Benrahma: From Hammers hero to zero


I couldn’t help but sympathise with Said Benrahma after the incident with his Algeria manager during a friendly match in Egypt. Given Algeria’s struggling form prior to the upcoming World Cup qualifying campaign in November, tensions were evidently high on the touchline.

When Benrahma ignored his manager Djamel Belmadi, the situation escalated. The former Marseille midfielder seemed to attempt a hand shake when Benni walked off the pitch. However, when Benrahma did not reciprocate, Belmadi grabbed the winger’s shirt.

Hammers hero? Benrahma has had a mixed relationship with David Moyes.

This led to an unsavoury face-off between Benrahma and his coach. This incident followed criticism from Benrahma’s teammate, Islam Slimani, who publicly called out Benrahma last week for attempting to take a penalty in the absence of the regular spot-kick taker, Riyad Mahrez. Slimani seemed deeply offended by Benrahma’s perceived disrespect, which quite frankly is ridiculous.

The reactions to both of these incidents were exaggerated. Belmadi should not have resorted to grabbing his player by the shirt and adopting a threatening posture. It was evident that the Algeria manager swiftly remembered the presence of cameras, and the situation was diffused before it could escalate further.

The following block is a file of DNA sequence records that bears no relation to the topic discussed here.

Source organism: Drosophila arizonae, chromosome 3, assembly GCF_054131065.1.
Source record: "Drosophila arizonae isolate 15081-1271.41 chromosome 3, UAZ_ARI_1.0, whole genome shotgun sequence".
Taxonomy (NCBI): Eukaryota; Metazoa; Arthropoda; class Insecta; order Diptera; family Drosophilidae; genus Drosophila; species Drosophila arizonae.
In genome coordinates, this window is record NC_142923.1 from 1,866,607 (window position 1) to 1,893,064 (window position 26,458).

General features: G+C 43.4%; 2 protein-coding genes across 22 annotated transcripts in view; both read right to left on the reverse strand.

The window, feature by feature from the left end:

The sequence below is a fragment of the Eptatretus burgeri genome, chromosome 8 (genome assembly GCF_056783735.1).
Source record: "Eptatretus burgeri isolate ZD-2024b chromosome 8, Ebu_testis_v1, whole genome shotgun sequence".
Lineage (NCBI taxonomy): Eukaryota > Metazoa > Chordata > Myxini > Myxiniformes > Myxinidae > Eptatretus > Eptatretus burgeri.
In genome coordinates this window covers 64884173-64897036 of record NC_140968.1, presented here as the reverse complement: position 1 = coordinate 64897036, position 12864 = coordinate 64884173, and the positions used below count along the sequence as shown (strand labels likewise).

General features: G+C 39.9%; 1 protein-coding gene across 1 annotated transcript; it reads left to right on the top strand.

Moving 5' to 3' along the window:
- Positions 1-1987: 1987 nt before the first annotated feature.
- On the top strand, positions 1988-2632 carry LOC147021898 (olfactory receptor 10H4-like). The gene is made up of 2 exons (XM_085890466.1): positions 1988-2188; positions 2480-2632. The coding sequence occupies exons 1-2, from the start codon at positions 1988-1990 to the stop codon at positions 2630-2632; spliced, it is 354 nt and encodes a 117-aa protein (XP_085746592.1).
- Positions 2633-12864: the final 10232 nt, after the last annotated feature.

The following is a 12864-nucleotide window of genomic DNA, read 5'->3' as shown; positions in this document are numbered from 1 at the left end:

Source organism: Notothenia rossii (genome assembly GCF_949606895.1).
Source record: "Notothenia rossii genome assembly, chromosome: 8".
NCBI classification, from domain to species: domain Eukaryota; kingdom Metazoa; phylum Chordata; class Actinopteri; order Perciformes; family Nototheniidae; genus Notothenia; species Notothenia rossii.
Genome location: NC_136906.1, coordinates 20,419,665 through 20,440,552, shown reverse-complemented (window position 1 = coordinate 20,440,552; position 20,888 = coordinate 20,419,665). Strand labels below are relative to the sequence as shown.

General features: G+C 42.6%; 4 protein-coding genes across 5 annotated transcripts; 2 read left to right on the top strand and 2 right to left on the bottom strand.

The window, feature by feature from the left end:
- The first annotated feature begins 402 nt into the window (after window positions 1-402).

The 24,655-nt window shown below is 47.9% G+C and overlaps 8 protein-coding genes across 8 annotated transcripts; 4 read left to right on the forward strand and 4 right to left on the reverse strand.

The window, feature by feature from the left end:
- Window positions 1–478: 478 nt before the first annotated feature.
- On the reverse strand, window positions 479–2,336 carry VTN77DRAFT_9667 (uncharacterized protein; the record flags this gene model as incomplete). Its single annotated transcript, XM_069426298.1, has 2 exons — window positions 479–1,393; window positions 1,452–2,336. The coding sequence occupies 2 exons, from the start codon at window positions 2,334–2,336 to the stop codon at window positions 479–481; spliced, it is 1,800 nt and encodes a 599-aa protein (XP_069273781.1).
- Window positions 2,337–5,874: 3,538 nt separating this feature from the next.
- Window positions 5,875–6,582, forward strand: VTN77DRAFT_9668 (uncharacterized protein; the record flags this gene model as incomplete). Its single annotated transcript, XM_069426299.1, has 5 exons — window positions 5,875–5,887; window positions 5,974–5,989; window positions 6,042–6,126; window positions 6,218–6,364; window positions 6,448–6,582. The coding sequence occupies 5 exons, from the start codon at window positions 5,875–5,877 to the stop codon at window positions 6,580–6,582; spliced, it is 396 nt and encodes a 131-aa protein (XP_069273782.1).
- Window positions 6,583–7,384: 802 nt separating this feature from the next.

Belmadi squares up to Benrahma following his substitution.

From hero to zero

I feel for Benrahma, a player seemingly lacking appreciation both at club and international levels. It’s a swift fall from grace, considering he scored the opening goal in West Ham‘s Europa Conference triumph, ironically from a penalty. He has since transitioned from being the first-choice left winger to the third choice for the Hammers. It can’t have been easy for him.

Benrahma is a commendable individual, involved in charity work and always accessible to fans when approached. However, I can’t help but think that he needs to find a new club, ideally a place where he is valued and the style of play suits him.

Although he is a skilled footballer, at 28 years old, he should be more than just a substitute. Unfortunately, he will likely have to leave West Ham to secure regular playing time, as he has shown ineffectiveness far too often.

Clearly, he has reached a point where his footballing frustrations are manifesting as petulance. Witnessing a good person go from being a hero to zero is disheartening. I wish him the best in whatever the future holds.

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Hammers Chat video blogger @Gonzobignose